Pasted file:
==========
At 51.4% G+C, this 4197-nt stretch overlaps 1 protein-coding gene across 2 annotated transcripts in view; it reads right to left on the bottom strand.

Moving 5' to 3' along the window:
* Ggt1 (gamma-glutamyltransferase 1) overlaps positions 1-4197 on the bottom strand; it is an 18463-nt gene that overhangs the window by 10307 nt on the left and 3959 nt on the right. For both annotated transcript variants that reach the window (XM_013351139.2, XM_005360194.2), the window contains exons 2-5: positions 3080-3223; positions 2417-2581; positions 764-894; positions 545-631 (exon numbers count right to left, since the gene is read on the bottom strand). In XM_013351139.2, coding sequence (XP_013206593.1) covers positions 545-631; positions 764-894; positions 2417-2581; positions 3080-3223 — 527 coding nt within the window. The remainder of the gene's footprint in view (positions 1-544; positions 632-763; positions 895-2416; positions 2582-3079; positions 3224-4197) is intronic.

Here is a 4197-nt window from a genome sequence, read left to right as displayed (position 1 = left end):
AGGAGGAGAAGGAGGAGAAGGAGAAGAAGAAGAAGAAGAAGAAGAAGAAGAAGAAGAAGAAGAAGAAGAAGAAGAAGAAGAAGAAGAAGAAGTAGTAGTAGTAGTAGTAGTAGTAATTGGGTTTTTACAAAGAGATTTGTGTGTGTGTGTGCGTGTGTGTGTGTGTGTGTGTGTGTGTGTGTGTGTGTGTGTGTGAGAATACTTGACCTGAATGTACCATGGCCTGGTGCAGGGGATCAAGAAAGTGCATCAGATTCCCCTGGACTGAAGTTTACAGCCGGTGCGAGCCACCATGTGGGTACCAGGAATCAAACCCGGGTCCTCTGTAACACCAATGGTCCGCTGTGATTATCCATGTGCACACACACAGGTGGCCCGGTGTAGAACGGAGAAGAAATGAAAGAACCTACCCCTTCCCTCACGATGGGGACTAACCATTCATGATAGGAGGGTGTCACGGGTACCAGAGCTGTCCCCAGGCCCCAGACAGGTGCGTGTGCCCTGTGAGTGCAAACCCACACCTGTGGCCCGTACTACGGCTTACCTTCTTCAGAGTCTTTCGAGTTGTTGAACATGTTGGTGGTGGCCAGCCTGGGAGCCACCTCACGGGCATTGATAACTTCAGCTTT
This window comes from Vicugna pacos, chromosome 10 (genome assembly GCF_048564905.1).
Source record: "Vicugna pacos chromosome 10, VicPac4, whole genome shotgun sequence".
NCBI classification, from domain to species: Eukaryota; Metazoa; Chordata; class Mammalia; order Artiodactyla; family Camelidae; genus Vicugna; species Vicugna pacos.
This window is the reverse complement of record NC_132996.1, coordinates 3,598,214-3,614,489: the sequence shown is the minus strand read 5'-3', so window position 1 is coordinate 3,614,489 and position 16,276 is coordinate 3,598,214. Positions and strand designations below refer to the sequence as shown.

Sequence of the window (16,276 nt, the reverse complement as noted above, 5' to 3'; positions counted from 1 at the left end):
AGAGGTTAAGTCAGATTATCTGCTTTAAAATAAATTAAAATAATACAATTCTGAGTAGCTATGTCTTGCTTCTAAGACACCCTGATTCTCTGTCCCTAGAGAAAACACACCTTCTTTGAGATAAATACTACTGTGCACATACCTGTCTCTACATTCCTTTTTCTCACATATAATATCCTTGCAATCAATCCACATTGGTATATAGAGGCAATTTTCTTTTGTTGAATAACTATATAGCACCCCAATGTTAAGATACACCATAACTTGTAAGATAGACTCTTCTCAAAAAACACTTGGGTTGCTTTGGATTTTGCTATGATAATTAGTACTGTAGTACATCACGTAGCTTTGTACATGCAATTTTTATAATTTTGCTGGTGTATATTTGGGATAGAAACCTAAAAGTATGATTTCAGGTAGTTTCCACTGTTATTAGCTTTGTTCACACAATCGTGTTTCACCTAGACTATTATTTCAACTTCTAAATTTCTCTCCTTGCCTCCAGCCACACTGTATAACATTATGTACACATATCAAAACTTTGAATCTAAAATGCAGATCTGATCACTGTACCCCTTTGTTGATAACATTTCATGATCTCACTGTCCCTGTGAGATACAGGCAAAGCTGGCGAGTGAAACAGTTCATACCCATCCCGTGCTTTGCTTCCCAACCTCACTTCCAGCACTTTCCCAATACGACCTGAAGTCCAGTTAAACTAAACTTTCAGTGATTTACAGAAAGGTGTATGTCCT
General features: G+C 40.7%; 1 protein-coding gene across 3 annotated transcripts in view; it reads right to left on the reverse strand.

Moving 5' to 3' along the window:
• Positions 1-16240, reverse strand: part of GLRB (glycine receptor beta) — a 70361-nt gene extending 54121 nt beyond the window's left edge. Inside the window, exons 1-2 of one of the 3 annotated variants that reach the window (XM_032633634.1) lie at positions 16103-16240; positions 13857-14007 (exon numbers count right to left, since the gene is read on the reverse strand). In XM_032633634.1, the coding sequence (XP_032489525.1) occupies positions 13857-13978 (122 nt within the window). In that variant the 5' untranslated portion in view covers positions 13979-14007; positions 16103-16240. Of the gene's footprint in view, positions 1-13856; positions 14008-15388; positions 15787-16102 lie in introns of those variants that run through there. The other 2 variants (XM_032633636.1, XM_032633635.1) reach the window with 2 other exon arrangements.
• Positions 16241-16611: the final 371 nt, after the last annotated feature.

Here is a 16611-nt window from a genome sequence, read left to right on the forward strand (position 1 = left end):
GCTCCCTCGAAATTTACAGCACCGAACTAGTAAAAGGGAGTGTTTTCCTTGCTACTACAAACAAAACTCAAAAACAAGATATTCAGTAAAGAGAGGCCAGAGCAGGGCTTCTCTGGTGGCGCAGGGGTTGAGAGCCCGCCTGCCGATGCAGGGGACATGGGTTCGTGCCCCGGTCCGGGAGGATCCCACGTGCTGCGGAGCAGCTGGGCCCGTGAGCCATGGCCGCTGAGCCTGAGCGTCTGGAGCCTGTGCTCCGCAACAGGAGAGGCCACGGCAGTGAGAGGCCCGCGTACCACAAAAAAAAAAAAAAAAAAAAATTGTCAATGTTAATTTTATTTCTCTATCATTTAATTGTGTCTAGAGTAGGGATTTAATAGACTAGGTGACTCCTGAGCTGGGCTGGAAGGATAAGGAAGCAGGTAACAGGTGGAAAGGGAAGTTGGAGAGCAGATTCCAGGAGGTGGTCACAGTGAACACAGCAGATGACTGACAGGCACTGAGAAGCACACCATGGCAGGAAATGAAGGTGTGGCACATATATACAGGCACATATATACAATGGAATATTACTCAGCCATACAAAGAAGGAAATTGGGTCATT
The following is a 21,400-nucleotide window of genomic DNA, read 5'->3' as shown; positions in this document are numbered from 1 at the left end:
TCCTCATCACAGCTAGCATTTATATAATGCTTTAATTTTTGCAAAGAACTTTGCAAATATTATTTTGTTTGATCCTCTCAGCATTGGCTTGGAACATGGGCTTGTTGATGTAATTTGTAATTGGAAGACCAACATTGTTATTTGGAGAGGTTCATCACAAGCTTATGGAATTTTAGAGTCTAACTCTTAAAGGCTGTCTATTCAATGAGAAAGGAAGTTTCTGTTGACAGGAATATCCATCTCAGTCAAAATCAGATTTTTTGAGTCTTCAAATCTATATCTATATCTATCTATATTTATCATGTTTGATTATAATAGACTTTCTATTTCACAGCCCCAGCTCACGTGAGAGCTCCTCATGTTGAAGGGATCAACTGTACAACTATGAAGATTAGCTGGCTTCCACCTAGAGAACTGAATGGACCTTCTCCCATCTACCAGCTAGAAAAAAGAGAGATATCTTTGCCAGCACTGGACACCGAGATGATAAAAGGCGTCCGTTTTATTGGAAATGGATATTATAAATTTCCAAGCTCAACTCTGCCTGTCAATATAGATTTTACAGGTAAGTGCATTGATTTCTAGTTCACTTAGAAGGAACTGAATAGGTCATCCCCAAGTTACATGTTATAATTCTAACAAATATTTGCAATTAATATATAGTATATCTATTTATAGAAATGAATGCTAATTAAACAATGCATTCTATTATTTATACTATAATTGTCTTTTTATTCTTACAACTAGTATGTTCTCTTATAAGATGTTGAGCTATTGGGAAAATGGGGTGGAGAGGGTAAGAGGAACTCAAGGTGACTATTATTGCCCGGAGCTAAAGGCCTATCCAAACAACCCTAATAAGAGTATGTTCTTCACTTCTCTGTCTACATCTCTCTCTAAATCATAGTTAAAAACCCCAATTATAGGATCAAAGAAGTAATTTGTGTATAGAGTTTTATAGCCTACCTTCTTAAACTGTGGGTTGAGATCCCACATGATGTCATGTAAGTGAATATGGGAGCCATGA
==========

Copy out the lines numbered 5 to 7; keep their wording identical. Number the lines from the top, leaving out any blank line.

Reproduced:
AGGAGGAGAAGGAGGAGAAGGAGAAGAAGAAGAAGAAGAAGAAGAAGAAGAAGAAGAAGAAGAAGAAGAAGAAGAAGAAGAAGAAGAAGAAGTAGTAGTAGTAGTAGTAGTAGTAATTGGGTTTTTACAAAGAGATTTGTGTGTGTGTGTGCGTGTGTGTGTGTGTGTGTGTGTGTGTGTGTGTGTGTGTGTGTGAGAATACTTGACCTGAATGTACCATGGCCTGGTGCAGGGGATCAAGAAAGTGCATCAGATTCCCCTGGACTGAAGTTTACAGCCGGTGCGAGCCACCATGTGGGTACCAGGAATCAAACCCGGGTCCTCTGTAACACCAATGGTCCGCTGTGATTATCCATGTGCACACACACAGGTGGCCCGGTGTAGAACGGAGAAGAAATGAAAGAACCTACCCCTTCCCTCACGATGGGGACTAACCATTCATGATAGGAGGGTGTCACGGGTACCAGAGCTGTCCCCAGGCCCCAGACAGGTGCGTGTGCCCTGTGAGTGCAAACCCACACCTGTGGCCCGTACTACGGCTTACCTTCTTCAGAGTCTTTCGAGTTGTTGAACATGTTGGTGGTGGCCAGCCTGGGAGCCACCTCACGGGCATTGATAACTTCAGCTTT
This window comes from Vicugna pacos, chromosome 10 (genome assembly GCF_048564905.1).
Source record: "Vicugna pacos chromosome 10, VicPac4, whole genome shotgun sequence".